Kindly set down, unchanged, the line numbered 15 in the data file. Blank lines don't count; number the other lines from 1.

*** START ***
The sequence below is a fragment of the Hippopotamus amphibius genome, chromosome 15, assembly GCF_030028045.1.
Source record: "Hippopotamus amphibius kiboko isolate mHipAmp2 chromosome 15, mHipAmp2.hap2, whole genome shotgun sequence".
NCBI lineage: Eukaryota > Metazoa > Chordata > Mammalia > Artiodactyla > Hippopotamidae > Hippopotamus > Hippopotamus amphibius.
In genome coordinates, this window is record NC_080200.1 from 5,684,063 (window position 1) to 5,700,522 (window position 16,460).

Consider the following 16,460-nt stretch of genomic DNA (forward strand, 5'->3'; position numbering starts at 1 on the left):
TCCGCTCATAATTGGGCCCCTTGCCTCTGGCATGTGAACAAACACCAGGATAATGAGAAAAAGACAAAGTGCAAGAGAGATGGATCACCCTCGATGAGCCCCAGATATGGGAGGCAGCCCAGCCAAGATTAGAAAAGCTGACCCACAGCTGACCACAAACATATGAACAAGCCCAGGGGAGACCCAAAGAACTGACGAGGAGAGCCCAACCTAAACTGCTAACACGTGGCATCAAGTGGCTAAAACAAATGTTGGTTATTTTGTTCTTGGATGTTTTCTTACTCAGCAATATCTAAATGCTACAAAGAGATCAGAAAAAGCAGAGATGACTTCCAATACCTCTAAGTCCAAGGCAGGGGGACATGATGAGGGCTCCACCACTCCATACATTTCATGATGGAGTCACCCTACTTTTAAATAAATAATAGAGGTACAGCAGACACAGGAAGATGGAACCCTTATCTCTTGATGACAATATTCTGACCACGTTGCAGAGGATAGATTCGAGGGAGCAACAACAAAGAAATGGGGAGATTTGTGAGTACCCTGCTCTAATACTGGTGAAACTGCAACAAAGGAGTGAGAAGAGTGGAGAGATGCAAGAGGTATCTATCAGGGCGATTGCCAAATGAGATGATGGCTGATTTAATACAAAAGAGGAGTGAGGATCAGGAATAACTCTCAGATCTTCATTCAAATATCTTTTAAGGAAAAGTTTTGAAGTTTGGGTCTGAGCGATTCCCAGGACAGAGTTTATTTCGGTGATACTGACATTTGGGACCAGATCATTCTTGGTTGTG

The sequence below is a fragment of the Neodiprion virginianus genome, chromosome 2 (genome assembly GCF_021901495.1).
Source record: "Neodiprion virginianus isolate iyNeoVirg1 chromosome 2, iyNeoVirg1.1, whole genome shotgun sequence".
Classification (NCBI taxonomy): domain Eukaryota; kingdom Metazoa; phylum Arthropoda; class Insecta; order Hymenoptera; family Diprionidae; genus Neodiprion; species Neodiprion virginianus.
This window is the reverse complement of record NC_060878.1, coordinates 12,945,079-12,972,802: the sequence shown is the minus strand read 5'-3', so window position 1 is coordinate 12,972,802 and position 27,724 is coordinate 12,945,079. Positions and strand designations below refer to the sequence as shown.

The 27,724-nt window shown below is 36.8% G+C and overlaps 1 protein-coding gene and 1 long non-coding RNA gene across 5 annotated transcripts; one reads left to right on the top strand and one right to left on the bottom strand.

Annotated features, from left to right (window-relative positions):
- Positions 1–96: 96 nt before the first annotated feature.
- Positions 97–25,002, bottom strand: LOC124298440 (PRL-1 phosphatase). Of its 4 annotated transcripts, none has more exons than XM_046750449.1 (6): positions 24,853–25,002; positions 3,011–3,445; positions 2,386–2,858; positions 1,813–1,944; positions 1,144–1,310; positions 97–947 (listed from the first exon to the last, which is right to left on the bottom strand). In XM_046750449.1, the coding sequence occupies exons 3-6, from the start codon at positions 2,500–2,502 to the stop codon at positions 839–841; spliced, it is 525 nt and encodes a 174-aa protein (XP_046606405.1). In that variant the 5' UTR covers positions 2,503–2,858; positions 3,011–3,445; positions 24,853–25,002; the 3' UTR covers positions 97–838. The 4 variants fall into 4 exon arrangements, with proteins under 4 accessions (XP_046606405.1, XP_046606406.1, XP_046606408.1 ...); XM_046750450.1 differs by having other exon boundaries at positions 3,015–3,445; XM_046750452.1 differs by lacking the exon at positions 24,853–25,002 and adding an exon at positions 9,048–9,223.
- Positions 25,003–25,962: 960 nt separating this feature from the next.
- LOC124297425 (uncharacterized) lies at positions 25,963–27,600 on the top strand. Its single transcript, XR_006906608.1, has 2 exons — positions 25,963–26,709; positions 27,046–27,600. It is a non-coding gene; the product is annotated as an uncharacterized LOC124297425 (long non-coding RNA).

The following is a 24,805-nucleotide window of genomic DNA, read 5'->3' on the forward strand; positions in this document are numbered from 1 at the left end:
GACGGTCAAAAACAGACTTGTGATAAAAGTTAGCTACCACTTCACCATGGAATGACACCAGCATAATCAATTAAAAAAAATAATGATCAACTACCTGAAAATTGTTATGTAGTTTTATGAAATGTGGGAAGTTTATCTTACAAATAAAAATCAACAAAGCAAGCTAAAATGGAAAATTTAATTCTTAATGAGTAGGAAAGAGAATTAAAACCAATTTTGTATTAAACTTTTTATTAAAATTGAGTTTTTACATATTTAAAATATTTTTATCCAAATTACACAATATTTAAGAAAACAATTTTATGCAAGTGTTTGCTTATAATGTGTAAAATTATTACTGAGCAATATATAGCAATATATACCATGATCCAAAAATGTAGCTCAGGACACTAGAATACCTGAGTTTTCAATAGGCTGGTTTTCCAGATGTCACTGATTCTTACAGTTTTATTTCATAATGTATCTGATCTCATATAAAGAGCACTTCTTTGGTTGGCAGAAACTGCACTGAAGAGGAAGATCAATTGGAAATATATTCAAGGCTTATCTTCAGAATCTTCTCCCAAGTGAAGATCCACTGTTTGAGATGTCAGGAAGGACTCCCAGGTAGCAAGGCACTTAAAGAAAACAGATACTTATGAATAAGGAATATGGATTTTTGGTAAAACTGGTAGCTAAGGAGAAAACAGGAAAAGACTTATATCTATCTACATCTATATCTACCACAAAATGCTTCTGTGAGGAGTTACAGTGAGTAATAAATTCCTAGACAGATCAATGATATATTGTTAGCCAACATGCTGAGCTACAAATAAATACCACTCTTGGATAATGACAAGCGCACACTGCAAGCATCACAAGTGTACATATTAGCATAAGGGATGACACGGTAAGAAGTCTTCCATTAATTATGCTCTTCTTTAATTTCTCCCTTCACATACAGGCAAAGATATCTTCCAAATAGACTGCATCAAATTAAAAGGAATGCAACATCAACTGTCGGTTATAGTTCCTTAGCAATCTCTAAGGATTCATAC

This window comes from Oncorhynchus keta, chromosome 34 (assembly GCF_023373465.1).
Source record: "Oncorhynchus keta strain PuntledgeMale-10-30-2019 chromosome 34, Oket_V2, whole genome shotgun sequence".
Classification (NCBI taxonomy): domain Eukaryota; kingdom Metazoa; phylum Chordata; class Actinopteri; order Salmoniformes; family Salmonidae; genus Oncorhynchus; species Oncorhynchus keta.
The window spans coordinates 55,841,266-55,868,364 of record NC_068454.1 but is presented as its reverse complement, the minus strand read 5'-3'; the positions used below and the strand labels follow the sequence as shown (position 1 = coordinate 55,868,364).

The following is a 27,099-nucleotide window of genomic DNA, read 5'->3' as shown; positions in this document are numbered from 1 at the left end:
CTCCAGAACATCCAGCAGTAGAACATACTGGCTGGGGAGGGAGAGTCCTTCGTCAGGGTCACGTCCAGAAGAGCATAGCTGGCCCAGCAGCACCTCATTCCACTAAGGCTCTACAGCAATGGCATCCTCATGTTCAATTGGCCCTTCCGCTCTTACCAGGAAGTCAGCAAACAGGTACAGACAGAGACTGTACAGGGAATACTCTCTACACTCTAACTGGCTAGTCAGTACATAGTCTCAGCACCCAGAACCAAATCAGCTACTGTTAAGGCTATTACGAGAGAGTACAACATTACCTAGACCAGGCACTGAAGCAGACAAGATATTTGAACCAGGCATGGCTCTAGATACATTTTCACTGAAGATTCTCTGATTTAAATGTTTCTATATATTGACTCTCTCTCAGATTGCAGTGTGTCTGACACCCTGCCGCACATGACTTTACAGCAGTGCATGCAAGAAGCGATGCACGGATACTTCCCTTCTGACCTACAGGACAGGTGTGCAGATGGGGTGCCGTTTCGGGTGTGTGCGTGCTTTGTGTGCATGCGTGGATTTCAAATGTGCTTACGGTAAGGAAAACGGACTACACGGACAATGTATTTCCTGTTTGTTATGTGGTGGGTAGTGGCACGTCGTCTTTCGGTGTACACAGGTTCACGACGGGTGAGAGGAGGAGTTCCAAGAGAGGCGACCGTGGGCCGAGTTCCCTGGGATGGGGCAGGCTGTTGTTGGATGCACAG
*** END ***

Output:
- Positions 25,003–25,962: 960 nt separating this feature from the next.